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Concept# Milliradian

Summary

A milliradian (SI-symbol mrad, sometimes also abbreviated mil) is an SI derived unit for angular measurement which is defined as a thousandth of a radian (0.001 radian). Milliradians are used in adjustment of firearm sights by adjusting the angle of the sight compared to the barrel (up, down, left, or right). Milliradians are also used for comparing shot groupings, or to compare the difficulty of hitting different sized shooting targets at different distances. When using a scope with both mrad adjustment and a reticle with mrad markings (called an "mrad/mrad scope"), the shooter can use the reticle as a ruler to count the number of mrads a shot was off-target, which directly translates to the sight adjustment needed to hit the target with a follow-up shot. Optics with mrad markings in the reticle can also be used to make a range estimation of a known size target, or vice versa, to determine a target size if the distance is known, a practice called "milling".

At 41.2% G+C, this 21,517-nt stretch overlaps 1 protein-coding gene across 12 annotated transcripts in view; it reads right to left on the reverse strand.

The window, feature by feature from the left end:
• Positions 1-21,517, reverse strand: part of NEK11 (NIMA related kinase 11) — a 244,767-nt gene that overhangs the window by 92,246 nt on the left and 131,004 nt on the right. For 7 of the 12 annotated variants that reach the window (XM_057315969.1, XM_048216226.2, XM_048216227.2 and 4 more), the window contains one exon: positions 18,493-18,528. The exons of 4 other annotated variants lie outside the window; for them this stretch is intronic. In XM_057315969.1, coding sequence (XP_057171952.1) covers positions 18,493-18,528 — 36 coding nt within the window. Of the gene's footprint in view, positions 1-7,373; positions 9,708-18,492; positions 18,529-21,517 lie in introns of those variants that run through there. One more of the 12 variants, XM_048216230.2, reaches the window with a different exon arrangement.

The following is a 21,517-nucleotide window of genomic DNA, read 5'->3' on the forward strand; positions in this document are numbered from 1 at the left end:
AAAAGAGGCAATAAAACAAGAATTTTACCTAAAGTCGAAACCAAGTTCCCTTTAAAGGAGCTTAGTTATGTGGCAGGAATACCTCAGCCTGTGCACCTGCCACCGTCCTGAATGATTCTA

Milliradians are generally used for very small angles, which allows for very accurate mathematical approximations to more easily calculate with direct proportions, back and forth between the angular separation observed in an optic, linear subtension on target, and range. In such applications it is useful to use a unit for target size that is a thousandth of the unit for range, for instance by using the metric units millimeters for target size and meters for range. This coincides with the definition of the milliradian where the arc length is defined as 1/1,000 of the radius. A common adjustment value in firearm sights is 1 cm at 100 meters which equals 10 mm/100 m = 1/10 mrad.
The true definition of a milliradian is based on a unit circle with a radius of one and an arc divided into 1,000 mrad per radian, hence 2,000 π or approximately 6,283.185 milliradians in one turn, and rifle scope adjustments and reticles are calibrated to this definition. There are also other definitions used for land mapping and artillery which are rounded to more easily be divided into smaller parts for use with compasses, which are then often referred to as "mils", "lines", or similar.

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